These are all visible from the roads that bisect the Forum and surround them, so are 24 hours, but from 9-4:30 they are open and free to the public (except for Trajan’s Market- 120AD, a huge warren of tunnels, viewpoints, and rooms with a fine museum 9:30-7pm, 6.50Eu- great for kids). The Romans great strength was civil architecture, while the Greeks are designated the founders of Western Civilization (and the Romans adopted most of their ideas), the Romans built the Cloaca Maxima, a huge underground concrete sewer in 600BC, hundreds of miles of marble aqueducts, moved millions of tons of rock to upper stories without steam, electricity, or hydraulic power, and developed a unique Roman style with the arch, vault, and dome. Rome fought a 120 year intercontinental war with Carthage while the rest of the world was figuring out how to make pots.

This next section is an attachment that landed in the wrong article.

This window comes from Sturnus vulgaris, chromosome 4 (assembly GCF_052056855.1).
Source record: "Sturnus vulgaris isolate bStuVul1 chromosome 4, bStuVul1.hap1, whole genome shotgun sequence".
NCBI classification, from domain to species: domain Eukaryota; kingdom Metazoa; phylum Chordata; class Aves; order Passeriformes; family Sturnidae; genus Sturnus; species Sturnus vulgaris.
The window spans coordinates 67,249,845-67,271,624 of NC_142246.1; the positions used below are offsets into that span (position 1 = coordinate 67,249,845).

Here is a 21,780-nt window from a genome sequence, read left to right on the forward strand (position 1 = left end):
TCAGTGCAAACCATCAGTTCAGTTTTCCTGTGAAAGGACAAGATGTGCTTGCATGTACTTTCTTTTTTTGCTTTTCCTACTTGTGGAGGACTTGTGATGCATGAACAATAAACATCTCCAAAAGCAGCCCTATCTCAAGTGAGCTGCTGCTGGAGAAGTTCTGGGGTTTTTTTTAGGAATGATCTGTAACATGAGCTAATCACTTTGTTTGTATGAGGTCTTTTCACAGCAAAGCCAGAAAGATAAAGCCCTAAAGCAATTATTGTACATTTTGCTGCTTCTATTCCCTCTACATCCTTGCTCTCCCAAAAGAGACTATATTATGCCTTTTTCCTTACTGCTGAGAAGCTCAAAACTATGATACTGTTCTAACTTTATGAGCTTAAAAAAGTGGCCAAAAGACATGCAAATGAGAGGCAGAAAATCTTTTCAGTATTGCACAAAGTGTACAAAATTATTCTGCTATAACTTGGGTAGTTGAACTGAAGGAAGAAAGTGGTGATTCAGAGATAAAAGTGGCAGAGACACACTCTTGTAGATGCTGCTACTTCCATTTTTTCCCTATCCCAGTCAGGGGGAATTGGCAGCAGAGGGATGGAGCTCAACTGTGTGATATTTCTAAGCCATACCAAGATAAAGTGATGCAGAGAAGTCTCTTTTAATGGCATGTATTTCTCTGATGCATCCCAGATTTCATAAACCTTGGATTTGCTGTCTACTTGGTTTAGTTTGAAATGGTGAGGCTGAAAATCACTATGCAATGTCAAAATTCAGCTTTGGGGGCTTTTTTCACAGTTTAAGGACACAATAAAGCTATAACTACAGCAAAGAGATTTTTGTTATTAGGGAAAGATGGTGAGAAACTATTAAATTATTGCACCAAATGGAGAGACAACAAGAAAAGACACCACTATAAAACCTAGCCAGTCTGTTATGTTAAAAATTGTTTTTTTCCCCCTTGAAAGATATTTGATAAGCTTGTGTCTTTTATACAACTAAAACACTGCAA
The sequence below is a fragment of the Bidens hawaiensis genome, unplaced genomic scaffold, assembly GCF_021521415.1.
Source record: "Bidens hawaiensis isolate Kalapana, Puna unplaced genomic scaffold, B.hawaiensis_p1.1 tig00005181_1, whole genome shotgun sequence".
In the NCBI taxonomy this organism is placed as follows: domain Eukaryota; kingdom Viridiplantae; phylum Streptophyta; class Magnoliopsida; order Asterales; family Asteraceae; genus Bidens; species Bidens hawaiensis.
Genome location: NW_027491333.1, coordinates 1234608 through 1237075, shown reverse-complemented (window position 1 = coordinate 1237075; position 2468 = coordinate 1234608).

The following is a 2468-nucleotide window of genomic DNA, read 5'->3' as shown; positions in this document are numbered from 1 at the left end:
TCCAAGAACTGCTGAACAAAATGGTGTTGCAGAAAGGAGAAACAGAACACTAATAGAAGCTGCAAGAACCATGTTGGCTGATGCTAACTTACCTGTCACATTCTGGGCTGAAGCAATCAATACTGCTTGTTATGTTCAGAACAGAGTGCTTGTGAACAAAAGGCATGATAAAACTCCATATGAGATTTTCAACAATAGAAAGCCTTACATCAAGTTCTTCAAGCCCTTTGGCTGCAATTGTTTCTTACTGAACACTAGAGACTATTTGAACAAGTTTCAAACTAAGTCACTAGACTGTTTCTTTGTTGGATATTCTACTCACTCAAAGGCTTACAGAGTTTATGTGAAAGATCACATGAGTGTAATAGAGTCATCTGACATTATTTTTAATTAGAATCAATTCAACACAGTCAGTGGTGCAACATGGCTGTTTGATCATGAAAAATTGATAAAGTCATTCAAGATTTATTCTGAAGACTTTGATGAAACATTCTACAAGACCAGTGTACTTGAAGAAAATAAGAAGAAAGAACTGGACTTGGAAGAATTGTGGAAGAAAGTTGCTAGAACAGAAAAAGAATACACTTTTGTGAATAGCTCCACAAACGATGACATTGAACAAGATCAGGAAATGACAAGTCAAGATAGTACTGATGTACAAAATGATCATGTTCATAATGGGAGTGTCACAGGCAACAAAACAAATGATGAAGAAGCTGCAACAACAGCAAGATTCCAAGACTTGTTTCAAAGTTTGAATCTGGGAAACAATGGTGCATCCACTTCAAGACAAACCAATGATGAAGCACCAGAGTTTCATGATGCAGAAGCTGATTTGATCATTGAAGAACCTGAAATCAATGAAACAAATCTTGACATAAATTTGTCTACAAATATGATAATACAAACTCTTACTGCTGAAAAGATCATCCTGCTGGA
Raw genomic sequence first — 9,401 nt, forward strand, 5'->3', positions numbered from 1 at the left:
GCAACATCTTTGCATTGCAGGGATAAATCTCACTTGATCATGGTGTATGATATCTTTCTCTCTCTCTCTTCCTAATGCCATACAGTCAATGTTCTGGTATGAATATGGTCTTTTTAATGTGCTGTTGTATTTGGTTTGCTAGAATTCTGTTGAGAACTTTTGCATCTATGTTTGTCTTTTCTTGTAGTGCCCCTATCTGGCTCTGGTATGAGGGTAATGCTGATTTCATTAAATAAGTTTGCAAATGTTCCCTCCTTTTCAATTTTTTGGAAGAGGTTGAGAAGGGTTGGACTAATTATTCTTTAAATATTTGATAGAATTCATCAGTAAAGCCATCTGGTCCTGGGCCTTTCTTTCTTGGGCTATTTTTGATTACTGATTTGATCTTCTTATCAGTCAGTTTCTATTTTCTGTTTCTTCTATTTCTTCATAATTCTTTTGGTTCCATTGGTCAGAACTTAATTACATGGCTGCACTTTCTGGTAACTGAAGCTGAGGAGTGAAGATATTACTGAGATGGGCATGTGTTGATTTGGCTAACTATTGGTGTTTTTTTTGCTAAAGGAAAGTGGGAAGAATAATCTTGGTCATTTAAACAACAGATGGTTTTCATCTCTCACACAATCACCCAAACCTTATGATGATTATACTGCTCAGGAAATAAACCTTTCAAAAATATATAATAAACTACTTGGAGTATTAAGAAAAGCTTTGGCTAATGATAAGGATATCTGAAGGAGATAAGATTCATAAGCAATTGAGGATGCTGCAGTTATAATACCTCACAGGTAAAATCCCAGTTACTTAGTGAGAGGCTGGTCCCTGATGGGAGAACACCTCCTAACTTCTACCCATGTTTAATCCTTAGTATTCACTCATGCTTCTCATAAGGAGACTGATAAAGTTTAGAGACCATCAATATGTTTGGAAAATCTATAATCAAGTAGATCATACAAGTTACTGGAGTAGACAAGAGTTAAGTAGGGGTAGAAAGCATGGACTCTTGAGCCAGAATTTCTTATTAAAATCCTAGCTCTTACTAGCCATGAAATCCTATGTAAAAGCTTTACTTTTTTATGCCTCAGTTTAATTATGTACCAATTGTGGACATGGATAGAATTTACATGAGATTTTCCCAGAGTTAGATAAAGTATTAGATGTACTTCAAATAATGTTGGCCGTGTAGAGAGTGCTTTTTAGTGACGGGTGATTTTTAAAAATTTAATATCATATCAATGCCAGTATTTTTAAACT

At the bottom of Imperial Forum Way stands the Coliseum, a sight so familiar you won’t believe you’ve never seen it- a culmination of all their style and science in a perfect building, able to move 60,000 people in and out smoothly, and provide gaudy and grotesque entertainment, dozens of animals appearing as magic from giant elevators from the exposed 3 story halls below the wooden floor. A dozen sets of gladiators would fight at once in the bloody contests that were the free circus of the “bread and circus” sustenance for the masses; about 15-20% resulted in death. Despite being stripped of marble, statues, and stones by Popes to build St Peters or make cement, the Coliseum retains its imperial grandeur. Fights between “hunters” and wild beasts were a big entertainment- without guns, the lions, elephants hippos were more than a match for many men. Extensive museum displays line the inner corridors. Tickets for the Coliseum are 11 Eu, and if bought after 1:30pm, allow entrance into the adjacent Palatine hill the next day before 1:30 (+ vice versa)- the birthplace of Roma in 750BC, with the immense sprawl of the 7 story 400 year Emperors palace, started by Domitian. Next to the Coliseum is the imposing bulk of Constantine’s Arch- 315AD.